Recently, Fuest and Sinn (2018) have demanded a change of rules for the Eurozone’s Target 2 payment system, claiming it would violate the Statutes of the European System of Central Banks and of the European Central Bank. The authors present a stylized model based on a set of macro-economic assumptions, and show that Target 2 may lead to loss sharing among national central banks (NCBs), thus violating the no risk-sharing requirement laid out by the Eurosystem Statutes.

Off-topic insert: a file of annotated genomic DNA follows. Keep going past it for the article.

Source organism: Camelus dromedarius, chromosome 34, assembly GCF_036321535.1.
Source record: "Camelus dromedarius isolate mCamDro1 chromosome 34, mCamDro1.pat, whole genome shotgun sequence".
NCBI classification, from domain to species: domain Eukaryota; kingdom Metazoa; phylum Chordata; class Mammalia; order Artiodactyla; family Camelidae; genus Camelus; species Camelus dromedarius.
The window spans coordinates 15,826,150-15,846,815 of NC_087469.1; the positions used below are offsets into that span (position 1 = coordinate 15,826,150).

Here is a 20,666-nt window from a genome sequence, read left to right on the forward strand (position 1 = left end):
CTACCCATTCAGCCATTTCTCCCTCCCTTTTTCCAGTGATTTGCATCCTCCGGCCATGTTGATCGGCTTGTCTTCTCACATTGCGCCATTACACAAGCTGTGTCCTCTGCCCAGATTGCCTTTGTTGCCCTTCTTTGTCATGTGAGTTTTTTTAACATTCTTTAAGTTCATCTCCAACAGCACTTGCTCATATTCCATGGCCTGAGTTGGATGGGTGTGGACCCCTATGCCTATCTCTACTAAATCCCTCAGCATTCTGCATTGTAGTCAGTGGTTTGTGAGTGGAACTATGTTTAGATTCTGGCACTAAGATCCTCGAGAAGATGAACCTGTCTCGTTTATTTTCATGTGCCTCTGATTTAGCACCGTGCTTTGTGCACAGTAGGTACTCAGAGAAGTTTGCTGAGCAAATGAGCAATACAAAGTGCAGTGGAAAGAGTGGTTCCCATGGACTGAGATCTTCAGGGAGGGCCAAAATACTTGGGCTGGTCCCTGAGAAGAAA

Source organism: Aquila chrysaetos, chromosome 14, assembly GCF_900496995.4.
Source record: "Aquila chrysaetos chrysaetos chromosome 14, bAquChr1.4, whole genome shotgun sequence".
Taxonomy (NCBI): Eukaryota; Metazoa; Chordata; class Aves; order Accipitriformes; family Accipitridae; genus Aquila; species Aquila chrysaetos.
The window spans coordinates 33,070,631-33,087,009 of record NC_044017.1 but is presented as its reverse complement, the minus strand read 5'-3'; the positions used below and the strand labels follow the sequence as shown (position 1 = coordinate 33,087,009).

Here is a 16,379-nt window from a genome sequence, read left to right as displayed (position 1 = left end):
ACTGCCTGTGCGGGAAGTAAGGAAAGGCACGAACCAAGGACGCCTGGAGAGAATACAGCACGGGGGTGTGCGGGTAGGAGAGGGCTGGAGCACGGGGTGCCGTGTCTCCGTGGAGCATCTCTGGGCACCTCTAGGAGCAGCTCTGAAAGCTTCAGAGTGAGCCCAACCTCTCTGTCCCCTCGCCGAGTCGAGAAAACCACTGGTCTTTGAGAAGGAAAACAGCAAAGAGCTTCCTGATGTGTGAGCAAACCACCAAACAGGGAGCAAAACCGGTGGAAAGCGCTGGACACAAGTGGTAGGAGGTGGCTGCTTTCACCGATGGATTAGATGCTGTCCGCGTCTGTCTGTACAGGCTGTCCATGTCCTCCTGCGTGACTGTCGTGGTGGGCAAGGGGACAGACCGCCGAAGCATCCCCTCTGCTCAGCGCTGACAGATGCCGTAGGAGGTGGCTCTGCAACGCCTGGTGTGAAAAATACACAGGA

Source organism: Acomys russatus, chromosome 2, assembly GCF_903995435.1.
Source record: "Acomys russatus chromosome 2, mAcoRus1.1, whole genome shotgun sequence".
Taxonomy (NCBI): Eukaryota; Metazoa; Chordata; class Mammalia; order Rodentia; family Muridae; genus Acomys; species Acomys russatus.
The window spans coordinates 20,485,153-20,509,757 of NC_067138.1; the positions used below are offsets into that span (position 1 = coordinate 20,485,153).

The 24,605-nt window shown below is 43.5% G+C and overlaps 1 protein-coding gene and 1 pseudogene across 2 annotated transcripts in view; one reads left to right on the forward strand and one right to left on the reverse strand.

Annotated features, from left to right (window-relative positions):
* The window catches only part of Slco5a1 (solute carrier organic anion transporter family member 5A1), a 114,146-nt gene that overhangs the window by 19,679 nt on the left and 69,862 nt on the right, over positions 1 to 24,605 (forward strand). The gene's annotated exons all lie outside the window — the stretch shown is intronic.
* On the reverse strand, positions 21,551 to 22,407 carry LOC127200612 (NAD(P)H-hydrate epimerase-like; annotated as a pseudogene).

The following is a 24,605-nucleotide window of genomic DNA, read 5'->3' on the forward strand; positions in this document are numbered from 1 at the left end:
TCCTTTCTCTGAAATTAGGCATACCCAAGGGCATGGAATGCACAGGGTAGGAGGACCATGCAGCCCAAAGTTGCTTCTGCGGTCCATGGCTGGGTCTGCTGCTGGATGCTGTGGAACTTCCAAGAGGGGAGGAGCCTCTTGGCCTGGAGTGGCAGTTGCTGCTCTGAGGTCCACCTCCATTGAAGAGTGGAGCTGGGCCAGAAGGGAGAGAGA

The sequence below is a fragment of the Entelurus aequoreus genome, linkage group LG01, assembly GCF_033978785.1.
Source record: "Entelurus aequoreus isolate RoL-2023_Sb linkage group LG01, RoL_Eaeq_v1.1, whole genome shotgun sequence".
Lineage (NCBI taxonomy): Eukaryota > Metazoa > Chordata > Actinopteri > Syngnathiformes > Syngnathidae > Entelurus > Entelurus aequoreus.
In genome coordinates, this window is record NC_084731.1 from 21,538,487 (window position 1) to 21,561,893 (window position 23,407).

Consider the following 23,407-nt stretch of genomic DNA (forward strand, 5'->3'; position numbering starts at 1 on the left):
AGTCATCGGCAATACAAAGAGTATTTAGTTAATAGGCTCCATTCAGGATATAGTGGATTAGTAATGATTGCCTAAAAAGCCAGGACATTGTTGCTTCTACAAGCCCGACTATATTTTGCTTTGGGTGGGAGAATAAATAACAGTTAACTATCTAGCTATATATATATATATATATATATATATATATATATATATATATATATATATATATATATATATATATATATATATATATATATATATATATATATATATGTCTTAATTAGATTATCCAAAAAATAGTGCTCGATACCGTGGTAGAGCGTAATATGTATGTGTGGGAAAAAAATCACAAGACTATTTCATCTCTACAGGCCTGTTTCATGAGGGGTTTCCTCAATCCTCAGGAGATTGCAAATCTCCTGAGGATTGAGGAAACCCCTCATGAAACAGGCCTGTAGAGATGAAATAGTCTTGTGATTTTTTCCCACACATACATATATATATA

In this note, I present an augmented model that incorporates essential features of the micro- and macroprudential regulatory and supervisory regime that today is hard-wired into Europe’s banking system. The model shows that the original no-risk-sharing principle is not necessarily violated during a financial crisis of a member state. Moreover, it shows that under a banking union regime, financial crisis asset value losses at or below the 99.9th percentile are borne by private investors, not by taxpayers, and particularly not by central banks.
Therefore, policy conclusions from the micro-founded model differ significantly from those suggested by Fuest and Sinn (2018).